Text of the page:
Have you ever wondered about the composition of Australian society in comparison to that of other countries?
Do you think we are one of the most multicultural societies on earth?
Have you felt unduly swayed by newspaper reports, and wanted to understand immigration more deeply?
Do you fear a "Muslim invasion"? Or perhaps an Asian invasion, or some other variation?
If so, this book may be for you. A rational, detailed and often dry 220 pages of analysis from an expert in the field, it will leave you with more information and (hopefully) fewer prejudices. Thanks to the White Australia policy, that existed until the 1970s, Australia became one of the most British societies outside the UK. This continues even to the present day, with 3/4 of the population speaking only English and describing themselves as Christian. James Jupp provides analysis of White Australia, the movement to multiculturalism, the policies of various governments, the need for immigration, and much more.
Amongst the most helpful aspects of this book are the author's definitions of racism and xenophobia. James Jupp writes "By 'racist', I mean a fairly complex position which argues that clearly identifiable races not only exist but are hierarchically graded." Racism is an ideology that views all members of a race as superior or inferior to members of another race. "By 'xenophobic', I mean a simpler psychological reaction to people who originate in a different homeland and who are believed to be physically or culturally different." Jupp argues that this is an almost universal reaction, but must be controlled in a civilised society. Xenophobia can include fear of another religion or language.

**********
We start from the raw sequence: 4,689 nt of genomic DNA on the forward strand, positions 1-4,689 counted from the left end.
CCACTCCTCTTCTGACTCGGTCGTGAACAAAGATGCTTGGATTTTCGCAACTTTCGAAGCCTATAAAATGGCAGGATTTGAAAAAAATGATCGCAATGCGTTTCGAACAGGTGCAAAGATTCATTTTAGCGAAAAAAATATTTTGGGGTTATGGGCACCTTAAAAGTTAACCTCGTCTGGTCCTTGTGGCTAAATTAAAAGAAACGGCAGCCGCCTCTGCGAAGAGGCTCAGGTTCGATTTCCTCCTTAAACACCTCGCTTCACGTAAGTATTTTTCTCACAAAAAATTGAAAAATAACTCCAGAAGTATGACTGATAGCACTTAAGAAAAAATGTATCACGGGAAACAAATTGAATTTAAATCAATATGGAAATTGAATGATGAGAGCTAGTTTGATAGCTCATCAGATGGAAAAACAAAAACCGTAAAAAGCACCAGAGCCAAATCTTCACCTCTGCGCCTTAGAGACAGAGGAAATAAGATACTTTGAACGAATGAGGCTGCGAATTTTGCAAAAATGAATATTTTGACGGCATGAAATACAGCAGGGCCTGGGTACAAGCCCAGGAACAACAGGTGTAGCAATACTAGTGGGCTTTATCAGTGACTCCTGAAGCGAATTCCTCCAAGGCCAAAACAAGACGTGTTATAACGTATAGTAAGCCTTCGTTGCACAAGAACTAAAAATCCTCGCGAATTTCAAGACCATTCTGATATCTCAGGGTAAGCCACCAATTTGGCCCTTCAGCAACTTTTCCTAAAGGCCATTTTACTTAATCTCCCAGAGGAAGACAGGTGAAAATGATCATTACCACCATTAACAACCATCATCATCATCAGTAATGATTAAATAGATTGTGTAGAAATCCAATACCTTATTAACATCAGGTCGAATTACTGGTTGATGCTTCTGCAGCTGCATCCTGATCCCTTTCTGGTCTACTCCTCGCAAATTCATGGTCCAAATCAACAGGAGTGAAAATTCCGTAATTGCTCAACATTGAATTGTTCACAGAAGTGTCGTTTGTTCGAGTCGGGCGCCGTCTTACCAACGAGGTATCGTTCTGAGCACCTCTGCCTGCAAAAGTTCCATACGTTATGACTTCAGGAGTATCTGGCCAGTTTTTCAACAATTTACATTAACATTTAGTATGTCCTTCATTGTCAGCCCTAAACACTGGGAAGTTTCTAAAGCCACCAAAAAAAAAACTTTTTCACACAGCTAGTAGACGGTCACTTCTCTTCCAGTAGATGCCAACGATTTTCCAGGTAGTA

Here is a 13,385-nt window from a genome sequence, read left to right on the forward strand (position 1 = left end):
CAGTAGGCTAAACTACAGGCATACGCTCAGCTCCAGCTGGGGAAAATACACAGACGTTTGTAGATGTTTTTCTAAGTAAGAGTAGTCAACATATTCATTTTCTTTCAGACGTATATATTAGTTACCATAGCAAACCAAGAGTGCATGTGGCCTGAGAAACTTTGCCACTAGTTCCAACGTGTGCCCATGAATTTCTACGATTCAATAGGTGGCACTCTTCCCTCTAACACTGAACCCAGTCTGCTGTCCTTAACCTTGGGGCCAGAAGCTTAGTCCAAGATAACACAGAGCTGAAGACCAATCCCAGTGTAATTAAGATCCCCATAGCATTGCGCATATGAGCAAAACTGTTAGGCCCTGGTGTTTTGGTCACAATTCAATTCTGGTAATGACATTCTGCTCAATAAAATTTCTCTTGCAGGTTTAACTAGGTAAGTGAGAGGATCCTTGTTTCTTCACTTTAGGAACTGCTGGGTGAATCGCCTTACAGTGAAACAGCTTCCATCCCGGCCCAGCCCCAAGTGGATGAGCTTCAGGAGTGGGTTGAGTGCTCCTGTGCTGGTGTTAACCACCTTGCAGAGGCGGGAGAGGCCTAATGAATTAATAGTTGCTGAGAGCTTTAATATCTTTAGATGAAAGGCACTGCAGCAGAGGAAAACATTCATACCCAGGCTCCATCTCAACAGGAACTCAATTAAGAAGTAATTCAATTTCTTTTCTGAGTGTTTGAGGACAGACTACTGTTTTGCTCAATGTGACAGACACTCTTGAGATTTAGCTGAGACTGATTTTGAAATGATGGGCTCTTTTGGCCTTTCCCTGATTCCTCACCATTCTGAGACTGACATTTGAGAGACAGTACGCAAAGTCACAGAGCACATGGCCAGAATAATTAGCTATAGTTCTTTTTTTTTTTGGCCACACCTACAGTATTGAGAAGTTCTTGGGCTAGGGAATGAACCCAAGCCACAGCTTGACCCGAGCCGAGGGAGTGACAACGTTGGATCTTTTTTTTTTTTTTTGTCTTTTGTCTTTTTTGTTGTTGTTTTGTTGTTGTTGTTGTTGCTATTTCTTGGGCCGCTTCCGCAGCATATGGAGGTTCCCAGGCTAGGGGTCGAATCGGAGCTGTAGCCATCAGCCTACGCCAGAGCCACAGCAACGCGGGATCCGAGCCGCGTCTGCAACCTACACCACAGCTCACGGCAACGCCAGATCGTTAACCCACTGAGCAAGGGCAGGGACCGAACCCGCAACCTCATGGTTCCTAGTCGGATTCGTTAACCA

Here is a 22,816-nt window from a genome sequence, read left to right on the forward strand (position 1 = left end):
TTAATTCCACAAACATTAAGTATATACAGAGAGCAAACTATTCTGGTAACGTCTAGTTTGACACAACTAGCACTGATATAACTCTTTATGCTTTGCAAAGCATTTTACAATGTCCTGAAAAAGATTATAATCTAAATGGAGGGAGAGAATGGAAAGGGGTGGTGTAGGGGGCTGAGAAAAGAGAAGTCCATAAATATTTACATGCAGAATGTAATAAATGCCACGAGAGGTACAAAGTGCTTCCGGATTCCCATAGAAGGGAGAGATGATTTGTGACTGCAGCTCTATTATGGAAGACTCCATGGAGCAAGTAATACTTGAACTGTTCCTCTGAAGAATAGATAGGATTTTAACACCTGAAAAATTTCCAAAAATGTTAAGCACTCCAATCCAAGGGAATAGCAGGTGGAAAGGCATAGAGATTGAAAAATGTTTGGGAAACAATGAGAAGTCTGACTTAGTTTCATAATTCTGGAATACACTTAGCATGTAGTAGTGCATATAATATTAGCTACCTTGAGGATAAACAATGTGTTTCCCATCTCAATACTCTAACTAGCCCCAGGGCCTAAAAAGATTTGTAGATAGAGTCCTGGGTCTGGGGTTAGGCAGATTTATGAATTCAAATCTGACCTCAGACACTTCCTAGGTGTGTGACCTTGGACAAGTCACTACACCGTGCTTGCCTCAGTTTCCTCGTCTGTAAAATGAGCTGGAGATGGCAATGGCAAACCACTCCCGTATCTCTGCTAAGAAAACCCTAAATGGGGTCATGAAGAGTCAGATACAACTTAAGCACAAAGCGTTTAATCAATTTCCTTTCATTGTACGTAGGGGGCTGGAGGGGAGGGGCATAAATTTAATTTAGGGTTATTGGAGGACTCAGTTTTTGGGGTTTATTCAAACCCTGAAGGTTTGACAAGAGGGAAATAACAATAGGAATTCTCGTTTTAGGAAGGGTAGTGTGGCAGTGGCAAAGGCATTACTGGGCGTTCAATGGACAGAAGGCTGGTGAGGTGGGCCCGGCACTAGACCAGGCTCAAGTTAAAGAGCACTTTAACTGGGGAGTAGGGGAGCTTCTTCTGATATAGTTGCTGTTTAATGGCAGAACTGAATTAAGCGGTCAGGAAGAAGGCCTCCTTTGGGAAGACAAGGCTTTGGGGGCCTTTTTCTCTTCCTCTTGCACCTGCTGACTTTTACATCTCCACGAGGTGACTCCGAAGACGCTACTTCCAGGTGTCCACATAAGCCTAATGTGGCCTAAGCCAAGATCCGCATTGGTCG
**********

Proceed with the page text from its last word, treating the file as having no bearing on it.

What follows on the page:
This is a secular book, but it has aroused all kinds of religious questions in me. What does responsible dominion, as taught in the Creation Mandate, mean for a country's immigration policy? What is a loving response to refugees? Should Christians advocate that all people "fit into" society and adopt Australian values? Should we support the evaluation of people primarily on the basis of their potential economic contribution to society? How can we, who know that fear and worry are expressions of lack of trust in God, fear Muslim people coming to Australia? Should we not rather view their prescence as an opportunity? I don't have the answers to these and many other questions. However, they need to be asked if Christians are to develop a loving and biblically based response to immigration.